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Trying to Prevent Brumby Cull “Delaying the Inevitable”

Feral horses cause significant damage to delicate bushland in the Bogong High Plains. Image Credit: Parks Victoria.

Environmental groups have called attempts to prevent the Victorian Government’s proposed cull of wild brumbies “delaying the inevitable”, and said that feral horse numbers need to be controlled to protect delicate ecosystems in the Victorian and NSW alps struggling to recover after the summer bushfires.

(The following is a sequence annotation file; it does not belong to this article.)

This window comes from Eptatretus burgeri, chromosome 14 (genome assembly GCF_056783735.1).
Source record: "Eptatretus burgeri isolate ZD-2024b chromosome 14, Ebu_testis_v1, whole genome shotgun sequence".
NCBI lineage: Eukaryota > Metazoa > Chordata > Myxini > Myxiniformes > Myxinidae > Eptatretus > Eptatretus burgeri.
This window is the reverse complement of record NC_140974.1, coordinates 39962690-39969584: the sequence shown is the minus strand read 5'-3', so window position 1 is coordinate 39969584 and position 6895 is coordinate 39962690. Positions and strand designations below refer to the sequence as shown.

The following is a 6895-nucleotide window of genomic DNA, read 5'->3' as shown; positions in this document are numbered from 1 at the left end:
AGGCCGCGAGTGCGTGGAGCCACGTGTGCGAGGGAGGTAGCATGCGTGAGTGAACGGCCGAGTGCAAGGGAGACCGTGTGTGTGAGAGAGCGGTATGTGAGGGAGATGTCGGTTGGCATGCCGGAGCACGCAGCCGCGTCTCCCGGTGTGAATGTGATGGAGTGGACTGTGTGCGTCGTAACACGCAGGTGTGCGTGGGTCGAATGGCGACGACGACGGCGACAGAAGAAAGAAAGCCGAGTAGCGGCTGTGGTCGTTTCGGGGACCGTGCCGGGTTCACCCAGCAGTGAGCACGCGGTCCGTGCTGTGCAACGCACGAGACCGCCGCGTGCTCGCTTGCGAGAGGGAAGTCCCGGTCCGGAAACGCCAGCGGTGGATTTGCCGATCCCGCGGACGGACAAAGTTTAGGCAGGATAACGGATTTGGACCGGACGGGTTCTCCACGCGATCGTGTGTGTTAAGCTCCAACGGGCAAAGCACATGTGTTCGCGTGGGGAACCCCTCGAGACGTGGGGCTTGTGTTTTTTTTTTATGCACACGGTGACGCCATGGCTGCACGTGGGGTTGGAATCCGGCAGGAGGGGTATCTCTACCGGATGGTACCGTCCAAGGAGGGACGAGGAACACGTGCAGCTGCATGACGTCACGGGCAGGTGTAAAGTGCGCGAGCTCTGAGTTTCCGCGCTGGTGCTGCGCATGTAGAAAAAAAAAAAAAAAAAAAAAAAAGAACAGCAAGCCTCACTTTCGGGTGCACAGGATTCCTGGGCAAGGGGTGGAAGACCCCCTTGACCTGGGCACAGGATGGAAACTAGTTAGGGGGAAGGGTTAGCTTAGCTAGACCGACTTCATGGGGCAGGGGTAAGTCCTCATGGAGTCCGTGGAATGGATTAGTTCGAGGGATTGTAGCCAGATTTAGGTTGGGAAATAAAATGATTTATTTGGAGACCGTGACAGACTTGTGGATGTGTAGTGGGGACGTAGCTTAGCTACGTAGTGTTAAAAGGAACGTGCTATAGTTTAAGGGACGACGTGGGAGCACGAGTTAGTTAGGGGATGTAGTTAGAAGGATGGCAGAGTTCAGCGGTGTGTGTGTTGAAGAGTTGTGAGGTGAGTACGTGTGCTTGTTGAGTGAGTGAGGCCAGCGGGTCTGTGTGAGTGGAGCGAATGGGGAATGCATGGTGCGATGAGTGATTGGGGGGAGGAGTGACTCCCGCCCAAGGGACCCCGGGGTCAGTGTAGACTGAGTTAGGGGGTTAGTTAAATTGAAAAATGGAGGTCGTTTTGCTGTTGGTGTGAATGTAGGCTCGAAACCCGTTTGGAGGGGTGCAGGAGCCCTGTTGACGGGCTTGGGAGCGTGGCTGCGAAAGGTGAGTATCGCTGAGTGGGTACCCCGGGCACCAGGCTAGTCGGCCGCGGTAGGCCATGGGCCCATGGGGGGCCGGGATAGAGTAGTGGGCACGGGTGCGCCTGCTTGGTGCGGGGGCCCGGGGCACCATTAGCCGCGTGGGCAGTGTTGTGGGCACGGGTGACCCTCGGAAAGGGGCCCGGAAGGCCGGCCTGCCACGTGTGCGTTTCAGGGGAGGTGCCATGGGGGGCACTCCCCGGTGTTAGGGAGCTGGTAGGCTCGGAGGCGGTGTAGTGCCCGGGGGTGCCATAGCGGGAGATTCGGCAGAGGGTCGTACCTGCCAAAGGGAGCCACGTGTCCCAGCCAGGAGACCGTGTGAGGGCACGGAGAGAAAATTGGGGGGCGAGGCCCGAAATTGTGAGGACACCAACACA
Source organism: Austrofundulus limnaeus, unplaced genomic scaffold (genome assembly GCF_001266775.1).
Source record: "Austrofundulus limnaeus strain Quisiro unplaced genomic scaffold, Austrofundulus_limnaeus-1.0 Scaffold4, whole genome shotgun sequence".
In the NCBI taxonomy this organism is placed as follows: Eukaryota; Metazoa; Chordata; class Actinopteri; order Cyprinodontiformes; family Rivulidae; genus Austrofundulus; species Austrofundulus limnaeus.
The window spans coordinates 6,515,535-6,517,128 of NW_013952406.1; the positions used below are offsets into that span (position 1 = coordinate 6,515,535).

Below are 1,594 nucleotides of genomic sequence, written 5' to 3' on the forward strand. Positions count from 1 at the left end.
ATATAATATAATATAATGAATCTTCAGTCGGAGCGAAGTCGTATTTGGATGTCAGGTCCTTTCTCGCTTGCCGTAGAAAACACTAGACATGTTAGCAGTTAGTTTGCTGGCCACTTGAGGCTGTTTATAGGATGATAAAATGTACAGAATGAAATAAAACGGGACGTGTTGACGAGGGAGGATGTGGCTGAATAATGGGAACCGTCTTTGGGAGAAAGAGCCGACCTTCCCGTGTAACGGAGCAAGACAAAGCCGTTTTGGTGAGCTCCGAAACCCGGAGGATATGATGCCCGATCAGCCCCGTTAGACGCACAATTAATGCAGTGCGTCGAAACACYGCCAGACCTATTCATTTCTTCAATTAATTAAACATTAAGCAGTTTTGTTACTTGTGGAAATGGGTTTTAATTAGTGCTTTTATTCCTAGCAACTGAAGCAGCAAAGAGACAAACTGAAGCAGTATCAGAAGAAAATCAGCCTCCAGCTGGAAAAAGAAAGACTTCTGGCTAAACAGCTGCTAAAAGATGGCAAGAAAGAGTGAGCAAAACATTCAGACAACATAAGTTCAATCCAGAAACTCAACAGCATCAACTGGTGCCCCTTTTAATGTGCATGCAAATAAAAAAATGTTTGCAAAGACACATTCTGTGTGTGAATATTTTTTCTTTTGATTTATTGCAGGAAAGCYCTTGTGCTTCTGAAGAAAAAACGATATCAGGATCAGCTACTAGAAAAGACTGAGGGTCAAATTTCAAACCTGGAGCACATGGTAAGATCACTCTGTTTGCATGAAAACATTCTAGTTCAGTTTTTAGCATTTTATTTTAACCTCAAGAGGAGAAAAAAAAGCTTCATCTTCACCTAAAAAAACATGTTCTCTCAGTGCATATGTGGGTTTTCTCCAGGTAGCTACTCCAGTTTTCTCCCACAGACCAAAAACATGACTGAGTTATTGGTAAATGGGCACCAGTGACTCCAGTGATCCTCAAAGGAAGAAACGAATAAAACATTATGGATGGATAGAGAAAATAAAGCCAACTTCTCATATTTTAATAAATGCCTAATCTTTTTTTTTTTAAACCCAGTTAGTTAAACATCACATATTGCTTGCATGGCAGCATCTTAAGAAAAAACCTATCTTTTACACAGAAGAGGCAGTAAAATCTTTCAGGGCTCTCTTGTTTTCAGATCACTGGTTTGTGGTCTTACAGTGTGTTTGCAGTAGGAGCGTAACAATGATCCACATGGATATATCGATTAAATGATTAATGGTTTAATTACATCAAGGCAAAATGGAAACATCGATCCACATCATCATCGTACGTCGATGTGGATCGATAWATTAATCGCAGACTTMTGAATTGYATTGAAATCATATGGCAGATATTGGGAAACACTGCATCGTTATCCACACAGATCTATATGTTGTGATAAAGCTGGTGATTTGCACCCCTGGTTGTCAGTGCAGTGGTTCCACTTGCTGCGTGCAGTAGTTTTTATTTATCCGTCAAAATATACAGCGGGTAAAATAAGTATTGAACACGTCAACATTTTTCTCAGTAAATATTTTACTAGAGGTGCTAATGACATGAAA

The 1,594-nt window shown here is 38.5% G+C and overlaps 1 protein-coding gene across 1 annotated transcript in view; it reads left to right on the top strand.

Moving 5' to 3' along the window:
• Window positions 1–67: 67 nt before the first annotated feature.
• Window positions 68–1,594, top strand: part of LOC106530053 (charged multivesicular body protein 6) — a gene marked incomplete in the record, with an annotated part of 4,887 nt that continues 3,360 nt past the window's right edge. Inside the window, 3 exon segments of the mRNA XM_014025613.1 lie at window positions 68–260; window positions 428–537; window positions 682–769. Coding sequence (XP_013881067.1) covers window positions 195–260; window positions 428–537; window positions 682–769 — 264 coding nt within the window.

Invasive Species Council CEO Andrew Cox says that horse numbers in the region have more than doubled in the last five years, and that grazing and trampling is putting native bushland at risk.

Critics of the cull have said that the brumbies represent an element of Australia’s heritage, but this argument has been refuted by Australian National University Professor in Environmental Science Jamie Pittock, who says that landholders tried to eradicate wild horses all the way back in the late 1800s.

Professor Pittock quoted Banjo Patterson, who once wrote “If they didn’t get rid of the horses, the horses would get rid of them.”